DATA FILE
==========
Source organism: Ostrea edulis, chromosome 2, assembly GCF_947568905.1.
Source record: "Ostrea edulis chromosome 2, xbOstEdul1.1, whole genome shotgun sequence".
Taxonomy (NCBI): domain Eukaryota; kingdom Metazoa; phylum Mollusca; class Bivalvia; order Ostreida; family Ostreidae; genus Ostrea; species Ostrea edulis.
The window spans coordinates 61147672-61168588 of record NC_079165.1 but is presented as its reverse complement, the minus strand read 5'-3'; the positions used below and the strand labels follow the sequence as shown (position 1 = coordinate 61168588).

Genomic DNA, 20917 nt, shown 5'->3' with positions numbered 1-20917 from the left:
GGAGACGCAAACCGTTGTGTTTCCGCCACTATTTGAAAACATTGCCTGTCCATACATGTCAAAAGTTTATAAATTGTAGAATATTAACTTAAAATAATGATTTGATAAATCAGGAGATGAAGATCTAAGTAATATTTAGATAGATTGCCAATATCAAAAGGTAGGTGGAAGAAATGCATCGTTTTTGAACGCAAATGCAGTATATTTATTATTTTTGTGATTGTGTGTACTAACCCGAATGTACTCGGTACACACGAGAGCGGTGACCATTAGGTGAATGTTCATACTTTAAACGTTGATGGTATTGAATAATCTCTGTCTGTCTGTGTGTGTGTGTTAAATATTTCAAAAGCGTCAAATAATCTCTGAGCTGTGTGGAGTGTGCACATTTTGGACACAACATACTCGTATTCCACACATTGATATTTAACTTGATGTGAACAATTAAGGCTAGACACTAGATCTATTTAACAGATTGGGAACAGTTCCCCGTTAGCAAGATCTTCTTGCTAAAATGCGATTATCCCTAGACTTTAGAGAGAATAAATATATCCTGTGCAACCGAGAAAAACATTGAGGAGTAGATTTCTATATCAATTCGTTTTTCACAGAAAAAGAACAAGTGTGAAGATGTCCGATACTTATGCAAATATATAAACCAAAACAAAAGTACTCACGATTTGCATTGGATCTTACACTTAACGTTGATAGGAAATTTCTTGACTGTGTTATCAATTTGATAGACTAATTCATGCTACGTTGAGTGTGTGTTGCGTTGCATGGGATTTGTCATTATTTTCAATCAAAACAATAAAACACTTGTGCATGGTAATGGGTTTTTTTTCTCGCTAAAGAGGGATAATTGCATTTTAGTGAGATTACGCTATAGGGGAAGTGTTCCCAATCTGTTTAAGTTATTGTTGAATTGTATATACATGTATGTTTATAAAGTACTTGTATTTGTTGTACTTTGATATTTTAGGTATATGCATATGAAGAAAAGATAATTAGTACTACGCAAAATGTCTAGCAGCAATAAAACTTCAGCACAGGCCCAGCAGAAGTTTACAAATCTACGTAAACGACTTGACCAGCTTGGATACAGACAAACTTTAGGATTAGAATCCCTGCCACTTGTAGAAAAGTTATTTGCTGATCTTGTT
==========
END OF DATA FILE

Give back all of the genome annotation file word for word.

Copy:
Source organism: Ostrea edulis, chromosome 2, assembly GCF_947568905.1.
Source record: "Ostrea edulis chromosome 2, xbOstEdul1.1, whole genome shotgun sequence".
Taxonomy (NCBI): domain Eukaryota; kingdom Metazoa; phylum Mollusca; class Bivalvia; order Ostreida; family Ostreidae; genus Ostrea; species Ostrea edulis.
The window spans coordinates 61147672-61168588 of record NC_079165.1 but is presented as its reverse complement, the minus strand read 5'-3'; the positions used below and the strand labels follow the sequence as shown (position 1 = coordinate 61168588).

Genomic DNA, 20917 nt, shown 5'->3' with positions numbered 1-20917 from the left:
GGAGACGCAAACCGTTGTGTTTCCGCCACTATTTGAAAACATTGCCTGTCCATACATGTCAAAAGTTTATAAATTGTAGAATATTAACTTAAAATAATGATTTGATAAATCAGGAGATGAAGATCTAAGTAATATTTAGATAGATTGCCAATATCAAAAGGTAGGTGGAAGAAATGCATCGTTTTTGAACGCAAATGCAGTATATTTATTATTTTTGTGATTGTGTGTACTAACCCGAATGTACTCGGTACACACGAGAGCGGTGACCATTAGGTGAATGTTCATACTTTAAACGTTGATGGTATTGAATAATCTCTGTCTGTCTGTGTGTGTGTGTTAAATATTTCAAAAGCGTCAAATAATCTCTGAGCTGTGTGGAGTGTGCACATTTTGGACACAACATACTCGTATTCCACACATTGATATTTAACTTGATGTGAACAATTAAGGCTAGACACTAGATCTATTTAACAGATTGGGAACAGTTCCCCGTTAGCAAGATCTTCTTGCTAAAATGCGATTATCCCTAGACTTTAGAGAGAATAAATATATCCTGTGCAACCGAGAAAAACATTGAGGAGTAGATTTCTATATCAATTCGTTTTTCACAGAAAAAGAACAAGTGTGAAGATGTCCGATACTTATGCAAATATATAAACCAAAACAAAAGTACTCACGATTTGCATTGGATCTTACACTTAACGTTGATAGGAAATTTCTTGACTGTGTTATCAATTTGATAGACTAATTCATGCTACGTTGAGTGTGTGTTGCGTTGCATGGGATTTGTCATTATTTTCAATCAAAACAATAAAACACTTGTGCATGGTAATGGGTTTTTTTTCTCGCTAAAGAGGGATAATTGCATTTTAGTGAGATTACGCTATAGGGGAAGTGTTCCCAATCTGTTTAAGTTATTGTTGAATTGTATATACATGTATGTTTATAAAGTACTTGTATTTGTTGTACTTTGATATTTTAGGTATATGCATATGAAGAAAAGATAATTAGTACTACGCAAAATGTCTAGCAGCAATAAAACTTCAGCACAGGCCCAGCAGAAGTTTACAAATCTACGTAAACGACTTGACCAGCTTGGATACAGACAAACTTTAGGATTAGAATCCCTGCCACTTGTAGAAAAGTTATTTGCTGATCTTGTT